But there is absolutely no such thing under the Gospel as a Christian commonwealth. There are, indeed, many cities and kingdoms that have embraced the faith of Christ, but they have retained their ancient form of government, with which the law of Christ hath not at all meddled. He, indeed, hath taught men how, by faith and good works, they may obtain eternal life; but He instituted no commonwealth. He prescribed unto His followers no new and peculiar form of government, nor put He the sword into any magistrate’s hand, with commission to make use of it in forcing men to forsake their former religion and receive His.

Did Locke favor a Christian nation? No. He favoured a nation filled with Christians. And this is the central historical background of the First Amendment.

Thus if solemn assemblies, observations of festivals, public worship be permitted to any one sort of professors, all these things ought to be permitted to the Presbyterians, Independents, Anabaptists, Arminians, Quakers, and others, with the same liberty. Nay, if we may openly speak the truth, and as becomes one man to another, neither Pagan nor Mahometan [Muslim], nor Jew, ought to be excluded from the civil rights of the commonwealth because of his religion. The Gospel commands no such thing.

Here we find the tap root of the First Amendment.

Locke argued forcefully to separate the church from the state so —

* The churches would stop using the power of the state to persecute one another

* The churches would be free to pursue God according to their own understanding

* The state would not suppress religion.

And he builds his argument from the gospel — finding the behavior of the church in centuries past to be in clear violation of the gospel.

This means that the church cannot look to the state for power. If we want our children to learn the Ten Commandments, it’s our job to teach them — not the job of judges and public school teachers. If we want people to acknowledge that this nation is “under God,” we need to teach them the gospel — not the Pledge of Allegiance — unless we want them to conclude that they should worship God because it’s the desire of Congress.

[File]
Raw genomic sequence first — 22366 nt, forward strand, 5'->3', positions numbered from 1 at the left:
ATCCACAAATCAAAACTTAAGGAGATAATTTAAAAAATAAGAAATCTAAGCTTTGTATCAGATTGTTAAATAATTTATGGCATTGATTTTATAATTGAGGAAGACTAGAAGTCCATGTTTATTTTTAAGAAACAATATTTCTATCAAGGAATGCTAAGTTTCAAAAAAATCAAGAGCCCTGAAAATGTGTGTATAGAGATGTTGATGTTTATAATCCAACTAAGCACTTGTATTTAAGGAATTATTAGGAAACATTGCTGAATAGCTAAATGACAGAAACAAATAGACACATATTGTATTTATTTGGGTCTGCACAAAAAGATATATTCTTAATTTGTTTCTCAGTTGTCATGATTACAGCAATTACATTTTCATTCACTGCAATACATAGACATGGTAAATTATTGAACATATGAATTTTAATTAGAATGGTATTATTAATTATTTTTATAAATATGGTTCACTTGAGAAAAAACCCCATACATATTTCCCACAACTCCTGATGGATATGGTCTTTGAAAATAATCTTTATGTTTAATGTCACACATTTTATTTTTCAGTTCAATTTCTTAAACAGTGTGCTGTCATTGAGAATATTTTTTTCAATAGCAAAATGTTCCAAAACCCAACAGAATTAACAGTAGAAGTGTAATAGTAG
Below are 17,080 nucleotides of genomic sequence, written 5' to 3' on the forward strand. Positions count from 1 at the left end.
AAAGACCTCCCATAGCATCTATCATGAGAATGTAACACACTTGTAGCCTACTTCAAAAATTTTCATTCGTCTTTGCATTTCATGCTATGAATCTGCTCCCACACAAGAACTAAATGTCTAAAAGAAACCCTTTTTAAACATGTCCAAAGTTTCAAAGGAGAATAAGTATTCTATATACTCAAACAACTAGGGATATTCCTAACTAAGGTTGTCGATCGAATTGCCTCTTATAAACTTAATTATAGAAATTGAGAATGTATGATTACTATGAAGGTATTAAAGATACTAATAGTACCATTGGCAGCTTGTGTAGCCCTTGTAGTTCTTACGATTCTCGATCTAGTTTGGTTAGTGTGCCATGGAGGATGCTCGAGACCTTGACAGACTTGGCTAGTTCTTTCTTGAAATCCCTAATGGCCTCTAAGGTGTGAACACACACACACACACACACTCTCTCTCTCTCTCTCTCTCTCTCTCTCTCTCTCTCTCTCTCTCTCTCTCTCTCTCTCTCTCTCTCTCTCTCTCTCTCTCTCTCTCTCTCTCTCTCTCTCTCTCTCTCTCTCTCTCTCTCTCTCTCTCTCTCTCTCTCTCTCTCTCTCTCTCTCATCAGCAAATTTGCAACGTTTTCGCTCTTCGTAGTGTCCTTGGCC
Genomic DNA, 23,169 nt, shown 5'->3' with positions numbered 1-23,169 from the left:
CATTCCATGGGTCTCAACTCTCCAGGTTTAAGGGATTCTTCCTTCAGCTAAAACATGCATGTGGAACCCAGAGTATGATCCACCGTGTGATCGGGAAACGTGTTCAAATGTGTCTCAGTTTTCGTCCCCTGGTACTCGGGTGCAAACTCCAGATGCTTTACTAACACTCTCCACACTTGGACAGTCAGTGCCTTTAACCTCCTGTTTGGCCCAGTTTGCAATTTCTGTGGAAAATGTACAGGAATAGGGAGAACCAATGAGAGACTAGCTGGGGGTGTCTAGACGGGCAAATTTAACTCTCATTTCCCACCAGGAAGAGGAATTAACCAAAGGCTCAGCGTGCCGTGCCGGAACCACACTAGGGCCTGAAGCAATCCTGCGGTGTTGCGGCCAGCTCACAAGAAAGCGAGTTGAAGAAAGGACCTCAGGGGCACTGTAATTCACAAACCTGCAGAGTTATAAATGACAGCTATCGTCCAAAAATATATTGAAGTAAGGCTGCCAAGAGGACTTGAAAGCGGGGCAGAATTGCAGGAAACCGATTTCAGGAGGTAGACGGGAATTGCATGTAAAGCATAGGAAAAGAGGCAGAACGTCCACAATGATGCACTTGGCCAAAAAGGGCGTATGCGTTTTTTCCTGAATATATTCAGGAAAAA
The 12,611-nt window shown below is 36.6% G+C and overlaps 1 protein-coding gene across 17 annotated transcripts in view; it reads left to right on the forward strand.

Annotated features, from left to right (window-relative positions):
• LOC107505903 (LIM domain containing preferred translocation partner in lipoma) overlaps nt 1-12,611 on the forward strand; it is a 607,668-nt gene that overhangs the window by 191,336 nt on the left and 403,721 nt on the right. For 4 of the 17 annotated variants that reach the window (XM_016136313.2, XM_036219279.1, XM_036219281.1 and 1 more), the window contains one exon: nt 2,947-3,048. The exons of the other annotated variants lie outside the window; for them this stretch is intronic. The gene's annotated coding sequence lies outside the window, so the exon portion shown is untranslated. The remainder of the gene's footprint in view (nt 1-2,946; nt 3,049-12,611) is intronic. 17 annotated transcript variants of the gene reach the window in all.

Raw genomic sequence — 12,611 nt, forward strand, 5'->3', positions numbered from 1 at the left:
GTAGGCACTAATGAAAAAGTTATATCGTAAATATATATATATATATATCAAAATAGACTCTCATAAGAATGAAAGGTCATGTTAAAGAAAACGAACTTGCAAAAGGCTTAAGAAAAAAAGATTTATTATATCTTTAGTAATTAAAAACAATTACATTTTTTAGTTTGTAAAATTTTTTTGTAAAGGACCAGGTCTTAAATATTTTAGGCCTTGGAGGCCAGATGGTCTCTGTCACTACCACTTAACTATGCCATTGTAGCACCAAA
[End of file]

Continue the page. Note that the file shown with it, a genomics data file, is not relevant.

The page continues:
Prayer in school, “under God” in the Pledge of Allegiance, and the Ten Commandments in a courthouse do not save souls, do not persuade the lost, and will not make the world a better place. Only Jesus in our hearts will do that — and that comes from people persuading people one on one in coffee shops, not from statuary in state buildings.

Is it offensive for atheists to seek to remove all Christian symbols from public places? Yes. Does it painfully remind us of how poorly we’ve done at converting people to Jesus? Yes. Is it the reason this nation is becoming less Christian by the day? Not even close. Rather, people bring these suits because we’ve already become less Christian.

You see, it’s not the ACLU’s fault. It’s the church’s fault. Had we taught our children at home and in our Sunday schools, rather than expecting a devo over the public school PA system to convert our children, we’d not be in this mess. Had we lived Christianity before our neighbors rather than expecting them to find Jesus in a Ten Commandments monument in the Judicial Building, we’d not be in this mess.

The early church didn’t grow by gaining control of the schools and the city squares. The early church grew by leading sacrificial lives of love, by works of sacrificial charity, by treating all classes and races as equals, and by being Christian even if it meant their own death. And that’s a plan that’ll still work.

In fact, had we been anything like the early church in the 20th Century, we’d be living in a nation of Christians today — and we’d not be worried about whether this is a Christian nation.